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Week 12: Rwanda/Uganda: From Nyungwe National Park (RWN) to Lake Bunyoni (UGD)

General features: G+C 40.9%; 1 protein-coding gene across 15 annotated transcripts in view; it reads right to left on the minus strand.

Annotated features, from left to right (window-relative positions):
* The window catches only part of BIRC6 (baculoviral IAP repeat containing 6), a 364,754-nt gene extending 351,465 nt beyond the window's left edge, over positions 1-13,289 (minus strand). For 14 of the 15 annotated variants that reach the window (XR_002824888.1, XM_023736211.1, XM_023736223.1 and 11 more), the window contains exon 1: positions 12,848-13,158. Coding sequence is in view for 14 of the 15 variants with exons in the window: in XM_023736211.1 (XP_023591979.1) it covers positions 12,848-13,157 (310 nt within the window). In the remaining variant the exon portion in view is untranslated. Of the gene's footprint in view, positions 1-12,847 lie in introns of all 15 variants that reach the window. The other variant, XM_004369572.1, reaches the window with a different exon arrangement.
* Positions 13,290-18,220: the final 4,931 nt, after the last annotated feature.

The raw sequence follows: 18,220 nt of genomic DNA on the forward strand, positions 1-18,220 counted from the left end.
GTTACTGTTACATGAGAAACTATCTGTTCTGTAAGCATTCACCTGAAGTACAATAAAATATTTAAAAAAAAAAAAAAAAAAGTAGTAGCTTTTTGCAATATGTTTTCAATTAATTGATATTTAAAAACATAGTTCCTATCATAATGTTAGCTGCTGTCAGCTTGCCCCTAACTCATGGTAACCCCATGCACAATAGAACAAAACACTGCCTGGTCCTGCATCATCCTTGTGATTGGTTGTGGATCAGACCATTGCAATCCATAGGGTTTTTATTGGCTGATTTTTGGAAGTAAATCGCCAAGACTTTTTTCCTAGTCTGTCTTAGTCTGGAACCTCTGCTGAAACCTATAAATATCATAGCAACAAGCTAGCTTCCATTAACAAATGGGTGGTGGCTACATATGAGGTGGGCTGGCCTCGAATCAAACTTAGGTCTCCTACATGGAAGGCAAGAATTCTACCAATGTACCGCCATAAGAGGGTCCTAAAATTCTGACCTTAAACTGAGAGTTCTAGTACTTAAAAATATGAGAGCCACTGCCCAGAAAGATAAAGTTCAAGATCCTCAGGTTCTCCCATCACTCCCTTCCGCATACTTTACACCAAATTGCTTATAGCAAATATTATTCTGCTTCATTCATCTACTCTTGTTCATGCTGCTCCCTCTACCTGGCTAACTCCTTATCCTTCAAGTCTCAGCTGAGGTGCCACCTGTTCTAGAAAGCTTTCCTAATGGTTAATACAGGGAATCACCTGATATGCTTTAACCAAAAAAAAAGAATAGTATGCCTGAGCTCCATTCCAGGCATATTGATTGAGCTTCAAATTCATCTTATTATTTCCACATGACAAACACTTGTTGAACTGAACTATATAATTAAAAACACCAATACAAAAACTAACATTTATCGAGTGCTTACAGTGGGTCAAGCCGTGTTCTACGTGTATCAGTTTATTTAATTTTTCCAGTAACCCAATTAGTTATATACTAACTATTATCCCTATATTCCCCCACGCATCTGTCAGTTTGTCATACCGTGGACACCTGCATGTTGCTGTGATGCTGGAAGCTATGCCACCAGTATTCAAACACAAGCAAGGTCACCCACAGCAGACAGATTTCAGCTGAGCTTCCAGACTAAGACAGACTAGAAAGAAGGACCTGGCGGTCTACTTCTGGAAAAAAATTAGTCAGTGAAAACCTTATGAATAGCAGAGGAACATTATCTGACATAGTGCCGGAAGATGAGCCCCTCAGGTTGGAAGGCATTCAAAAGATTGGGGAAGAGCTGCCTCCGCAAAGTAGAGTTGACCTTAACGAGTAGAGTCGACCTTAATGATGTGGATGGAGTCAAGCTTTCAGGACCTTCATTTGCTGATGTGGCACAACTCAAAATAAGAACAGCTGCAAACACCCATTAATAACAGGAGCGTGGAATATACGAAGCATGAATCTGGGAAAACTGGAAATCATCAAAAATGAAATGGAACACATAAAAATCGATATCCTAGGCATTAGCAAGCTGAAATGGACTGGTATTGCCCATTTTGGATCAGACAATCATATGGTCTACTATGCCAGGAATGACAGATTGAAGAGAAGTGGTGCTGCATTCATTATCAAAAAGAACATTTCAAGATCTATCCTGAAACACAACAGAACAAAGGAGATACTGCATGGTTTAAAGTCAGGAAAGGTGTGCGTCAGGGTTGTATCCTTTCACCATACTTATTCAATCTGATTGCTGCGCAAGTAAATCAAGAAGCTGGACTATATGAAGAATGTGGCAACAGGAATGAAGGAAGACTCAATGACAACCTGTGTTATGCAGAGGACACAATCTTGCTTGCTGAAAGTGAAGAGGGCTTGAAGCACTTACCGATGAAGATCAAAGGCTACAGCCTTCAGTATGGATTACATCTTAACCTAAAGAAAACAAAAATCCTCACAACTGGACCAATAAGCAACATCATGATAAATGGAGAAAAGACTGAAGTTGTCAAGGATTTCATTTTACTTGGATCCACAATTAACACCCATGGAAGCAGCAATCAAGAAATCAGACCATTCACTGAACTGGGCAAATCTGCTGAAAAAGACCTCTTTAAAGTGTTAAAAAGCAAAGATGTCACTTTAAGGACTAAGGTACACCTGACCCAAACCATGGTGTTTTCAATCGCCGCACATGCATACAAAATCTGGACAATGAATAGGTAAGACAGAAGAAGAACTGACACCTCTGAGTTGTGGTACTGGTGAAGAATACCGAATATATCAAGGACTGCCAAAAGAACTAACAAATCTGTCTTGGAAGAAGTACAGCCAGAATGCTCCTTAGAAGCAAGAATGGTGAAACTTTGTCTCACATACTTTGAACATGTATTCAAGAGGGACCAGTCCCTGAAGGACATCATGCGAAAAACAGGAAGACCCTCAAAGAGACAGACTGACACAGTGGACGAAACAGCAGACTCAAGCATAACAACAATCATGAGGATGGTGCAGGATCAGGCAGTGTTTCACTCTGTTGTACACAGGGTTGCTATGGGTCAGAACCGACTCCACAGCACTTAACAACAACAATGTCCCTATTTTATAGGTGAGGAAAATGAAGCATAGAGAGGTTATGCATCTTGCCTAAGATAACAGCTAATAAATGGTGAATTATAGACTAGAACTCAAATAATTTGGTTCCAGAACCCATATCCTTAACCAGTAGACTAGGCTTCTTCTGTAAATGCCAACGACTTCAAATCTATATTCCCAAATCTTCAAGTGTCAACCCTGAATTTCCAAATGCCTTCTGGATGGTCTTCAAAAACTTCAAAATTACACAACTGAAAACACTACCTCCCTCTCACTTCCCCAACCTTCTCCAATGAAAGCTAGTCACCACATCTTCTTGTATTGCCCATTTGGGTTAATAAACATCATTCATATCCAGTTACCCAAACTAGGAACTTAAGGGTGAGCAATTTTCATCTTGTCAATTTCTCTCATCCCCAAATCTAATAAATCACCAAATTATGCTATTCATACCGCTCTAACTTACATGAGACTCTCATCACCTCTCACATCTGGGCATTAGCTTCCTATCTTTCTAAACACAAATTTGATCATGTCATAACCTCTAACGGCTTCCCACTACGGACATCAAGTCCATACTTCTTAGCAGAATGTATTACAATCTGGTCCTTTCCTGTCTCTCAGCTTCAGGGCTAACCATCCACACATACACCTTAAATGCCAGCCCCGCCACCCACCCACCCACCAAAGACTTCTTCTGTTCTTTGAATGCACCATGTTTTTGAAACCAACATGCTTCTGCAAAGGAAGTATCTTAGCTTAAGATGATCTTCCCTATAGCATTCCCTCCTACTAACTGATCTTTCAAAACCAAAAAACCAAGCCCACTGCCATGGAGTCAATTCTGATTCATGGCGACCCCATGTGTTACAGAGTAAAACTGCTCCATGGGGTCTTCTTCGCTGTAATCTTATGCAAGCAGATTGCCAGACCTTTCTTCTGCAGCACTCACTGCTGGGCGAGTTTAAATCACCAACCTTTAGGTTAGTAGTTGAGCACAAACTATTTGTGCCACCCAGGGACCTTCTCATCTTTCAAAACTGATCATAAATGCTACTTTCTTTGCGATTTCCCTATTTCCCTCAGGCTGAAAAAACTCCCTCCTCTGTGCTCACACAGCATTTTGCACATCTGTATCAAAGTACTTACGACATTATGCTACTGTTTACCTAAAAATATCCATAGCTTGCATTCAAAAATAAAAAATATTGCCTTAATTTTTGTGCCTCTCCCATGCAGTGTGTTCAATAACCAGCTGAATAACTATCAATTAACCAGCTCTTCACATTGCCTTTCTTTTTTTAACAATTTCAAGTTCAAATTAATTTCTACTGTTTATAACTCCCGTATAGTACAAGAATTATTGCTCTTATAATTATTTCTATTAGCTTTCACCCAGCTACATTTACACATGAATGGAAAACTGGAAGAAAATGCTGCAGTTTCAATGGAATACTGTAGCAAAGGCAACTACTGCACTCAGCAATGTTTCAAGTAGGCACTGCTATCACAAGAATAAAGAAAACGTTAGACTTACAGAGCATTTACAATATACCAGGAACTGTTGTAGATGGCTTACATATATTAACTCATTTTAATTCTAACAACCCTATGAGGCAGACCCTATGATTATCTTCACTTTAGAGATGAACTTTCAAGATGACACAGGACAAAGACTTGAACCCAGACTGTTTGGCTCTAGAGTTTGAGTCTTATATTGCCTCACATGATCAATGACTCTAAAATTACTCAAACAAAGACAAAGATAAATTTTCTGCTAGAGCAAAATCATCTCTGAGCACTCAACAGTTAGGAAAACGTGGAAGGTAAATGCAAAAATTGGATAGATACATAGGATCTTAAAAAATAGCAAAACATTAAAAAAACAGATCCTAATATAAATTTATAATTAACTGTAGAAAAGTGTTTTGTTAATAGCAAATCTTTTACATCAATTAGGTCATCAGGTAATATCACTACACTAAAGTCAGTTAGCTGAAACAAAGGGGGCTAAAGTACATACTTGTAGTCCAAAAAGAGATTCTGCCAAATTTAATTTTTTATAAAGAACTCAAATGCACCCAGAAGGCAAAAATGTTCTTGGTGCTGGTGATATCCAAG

Our 12th week on the road saw us arriving solidly in the rainy season in this part of the world! I still prefer to call it the “short” rainy season (supposed to be from mid-October to mid-December), but no-one else seems to know what I’m talking about, and just calls it the RAINY SEASON!! This week saw us waterproofing Aardvark, and realizing why everything in Rwanda and Uganda is so green and lush…because it is raining all the time 😊 Oh and the volcanic soil also helps! We also crossed our 8th border into Uganda, and said goodbye to Rwanda knowing that if at all possible, we will be back again! First our normal stats: • Total days travelled: 85 • Total distance travelled from Cape Town: 12,979km • Total borders crossed: 8 o It is incredible how the attitudes of some of the border officials differ between countries. In Tanzania (crossing from Malawi at a fairly busy’ish border with loads of trucks), a customs official insisted that Irene opened every single door of Aardvark, and doing so in a very rude manner. Coming into Rwanda, two young officials who were obviously bored, decided to do a basic check of Aardvark for plastic, but all in good spirits. And then entering Uganda (fair enough, it was at a small border crossing on a Sunday afternoon), it was smooth sailing. No car inspection, no hassles, just a quick stamping in-and-out of passports and Carnet (our car passport), payment of road tax, and we were off again in under 30min! The longest part was the police lady with her loaded AK47 that she kept swinging around, that took forever to write Aardvark’s details in the police register so that we could go through the police gate! And then the Aardvark stats for Week 12: • Best drink: We entered Rwanda with a couple of leftover Kilimanjaro beers from Tanzania, which we first had to finish off 😊 So our first ice-cold Rwandan beers, a Mutzig for Irene and a Primus Citroen for myself, overlooking lake Kivu after a shortish hike through the hills, were definitely the winners for the week! Oh and in Rwanda you have to specifically ask for a cold beer, else they’ll give you a warm one…a lack of refrigeration space left the majority of the locals to get used to, and prefer, warm beer…we are not yet there! • Best food: In Gisenye we stayed over at Irina, Khurshed and Eva’s house, 800m away from the border with the DRC. Irina treated us to the most moorish stuffed pepper and vegetable soup, called “goubste”, a traditional Tajikistan dish…exactly what we needed on a very rainy day! Irene’s pulled pork and homemade roti’s (with some of her mango chutney and avo’s from Kigali on the side) was also a winner – especially seeing that she had to make it on a single gas burner after the wood was too wet to get a decent fire going in Kibuye! • Best view: Rwanda Rwanda Rwanda 😊 The views of evergreen rolling hills with tea plantations and forest and lakes wherever you look…and then seeing the stars peeking out over the volcanic mountains surrounding the Volcanoes Park… Day 79 woke us up with a beautiful misty sunrise over Nyungwe Forest. And the joys of sleeping again in the back of Aardvark just cant be described…Aardvark is truly living up to its reputation (as an animal that is) of providing a home for other weary animals (read travelers) – we both gave huge sighs of contentment as we woke up in our own super comfy bed! Anyway, I managed to pull a muscle in my lower back the previous evening – a combination of not enough stretching, bad driving position, as well as actually typing last week’s blog whilst sitting in a very award, bending down, position. So we decided to not risk going on a long slippery, muddy hike through the forest, but rather went for the safe option of a short walk on flattish roads, and then driving through the park, slowly admiring the views, and drinking loads of Brufens to try and sort out any remaining muscle madness. The downpouring of rain might also have played a role, as the heavens opened up whilst we were driving through the forest – apparently the forest gets twice as much rain as Kigali, which in turn gets twice as much rain as Paris – why they’ve chosen Paris for a comparison, nobody knows! Because we knew that we were going to hike and trek in Bwindi Impenetrable Forest in Uganda in search for gorillas, we were not too concerned about missing out on a forest hike in the rain…there are plenty of forests, and plenty of rain, still coming up 😊 Afterwards we slowly made our way towards Lake Kivu, Rwanda’s largest lake, through very steep, winding roads – even though they were beautifully tarred, going was still a slow 50km/h due to the inclines/declines and constant trucks and busses sharing the road up and down the thousand hills. But that luckily gave us ample time to take in the breathtaking scenery, where every inch of land is cultivated and green…truly incredible! We ended up pitching camp at Bethany B Hotel in Kibuye, where they allowed us to set up Aardvark on their green lawns right on the lake. It is not really a campsite, but the closest that we got to one in Rwanda. As an example, there were no camping ablutions / washing-up areas etc, but they gave us a key to a room up a hill for the use of a hot shower, toilet etc. And this is also where we ended up washing the dishes in a hand basin, our clothes in the bath (with our plastic plunger to ensure all the dirt is removed) etc…multiple uses of a bathroom, and all in a day’s camping! Regardless, watching sunset over the smooth waters of the lake, with a glass of red wine in hand whilst trying to get a small fire going, just cant be beaten! The next morning we woke to rain, rain and more rain! Irene had grand plans for making a slow pulled pork dish over the fire, but had to convert to cooking under our canopy on the spare gas burner after a while…as the wood was way too wet to do anything but smoke, let along make enough coals for a couple of hours of cooking! But in the end, the result was absolutely worth it…made even better by the scenery in front of us! We were invited to go on a boat cruise by one of the local tour operators, who took a fancy to Aardvark and wanted to swop loads of travel stories. So after getting all our housecleaning admin done, we were ready for an afternoon on the waters, just to be informed that the captain of his boat picked up a tummy bug (which we were not in the mood to come close to!). So we opted to rather go for a long walk through the village and across the hills to the other side of the indented mainland – and was rewarded with the sight of local fishermen who tied their boats 3-3 together, and then row off in a convoy to catch fish through a combined netting effort, all the while joking with each other across the water…a beautiful example of collaboration to reach a common goal! The next morning we decided to say goodbye to what was the best camping spot in Rwanda, and continue up the lake shore to Gisenyi, on the border with the DRC (Goma). We met up with Irina and her family in Kigali, and they invited us to stay over at their place in Gisenyi. Which was a bit of a heaven send, as the camping options weren’t great, it was still raining, and Irina had picked up a bug and was running up a bit of a fever…so camping in their large garden, and then being treated to a homemade Tajikstan dinner on their porch, felt like being treated like royalty! I’m not sure if it was the food, or the “animal treatment” aka playing with their baby puppy and kitten, but the combination sorted Irene out in a couple of hours – the next morning she was right as rain again! (pun intended!). We also discovered a couple of leaks during the past days’ raining, and were adamant to fix it whenever there was a bit of sunshine again – incredible what a tube of silicon and some duct tape can fix!! From Gisenyi we continued further north to the Volcanoes Park, bordering on the DRC and Rwanda. This is where the gorilla trekking in Rwanda takes place, and true to form, was covered in mist (yeah I know that is also part of a cliché!). The mist and rain cleared up for long enough though to allow us to go for a short hike, and we stumbled upon the baby gorilla naming ceremonial site…”Kwita Izina” is a Rwandan ceremony where newborn baby gorillas are being named once a year, with the Rwandan president and other dignitaries attending…with a massive mama and baby gorilla statue made of bamboo and banana leaves overlooking the events…and in turn being overlooked by five volcanic mountains clouded in mist…magical! As I said earlier, we already obtained permits to go gorilla trekking in Uganda, so we thought to stop over for the night just to take in the different scenery – but it seems to be super low touristy season in Rwanda, and we were the only people in the Kinigi Guesthouse that is supposed to be a fairly popular place ☹ After a night’s camping in the parking area, and very rude staff members, we decided to instead of spending another night and waiting for the mist to clear to go for a hike, rather continue further on our journey towards northward – obviously we first made stopped at a café to watch the Springbok’s semi-final match….but I must admit the fact that they won was the only satisfying experience…as the coffee shop, again apparently a popular place, was underwhelming to say the least! (and with underwhelming, I mean they couldn’t make a cappuccino, as firstly they didn’t have milk, and then “realized” that they don’t have a coffee machine…and this is with a full extensive coffee menu displayed all around! At least their plunger coffee was lovely 😊) Anyway, after the rugby we went to have a look at the RedRocks Campsite down the road (again highly recommended on all the forums), but after realizing that we are again going to be the only people in the campsite / backpackers, we decided to drive the last 60 odd kilometers to the Uganda border, and say a reluctant farewell to Rwanda after 9 days! Our first stop-over in Uganda was at Lake Bunyonyi, which we reached after yet some more beautiful mountain passes – it almost felt as if we didn’t even leave Rwanda! Lake Bunyoni, which means Lake of the Little Birds, is dispersed with 29 little islands, and the 3rd deepest (900m) freshwater lake in the world. And the campsite is right on the shores of the lake again, affording us yet again some beautiful views along with our morning coffee – we even spotted some grey-crowned cranes, Uganda’s official birds, across the waters! And there are actually loads of other travelers here as well! The rainy season is now in full swing, with daily “wolk-breuk” type rainshowers that are thoroughly testing our waterproofing skills…but so far so good – we even had a nice cozy and warm rainy-stay-in-bed-movie-afternoon yesterday with no leaks 😊 I’m writing this blog sitting in the Bunyonyi Overland Resort’s restaurant, and watching the torrential rain pouring down as we speak – luckily we already went out for a boat ride around the small islands this morning, else we would’ve been thoroughly drenched! I’m going to convince Irene that we might have to make pancakes for dinner as soon as we bought eggs again and some cinnamon…it feels to be just the appropriate thing to do in this weather😊 Tomorrow we are on our way to Bwindi Impenetrable Forest (isn’t it just an awesome name for a rain forest?!), and will hopefully be spotting some gorillas on Thursday! After that we should be stopping in Queen Elizabeth National Park to see if we can find tree climbing lions, go for a day hike at the Rwenzori Mountains, and re-stock again at Fort Portal whilst Aarvark goes for its 100,000km service…all in all another full week filled with memories to be made ahead of us! Till next week. J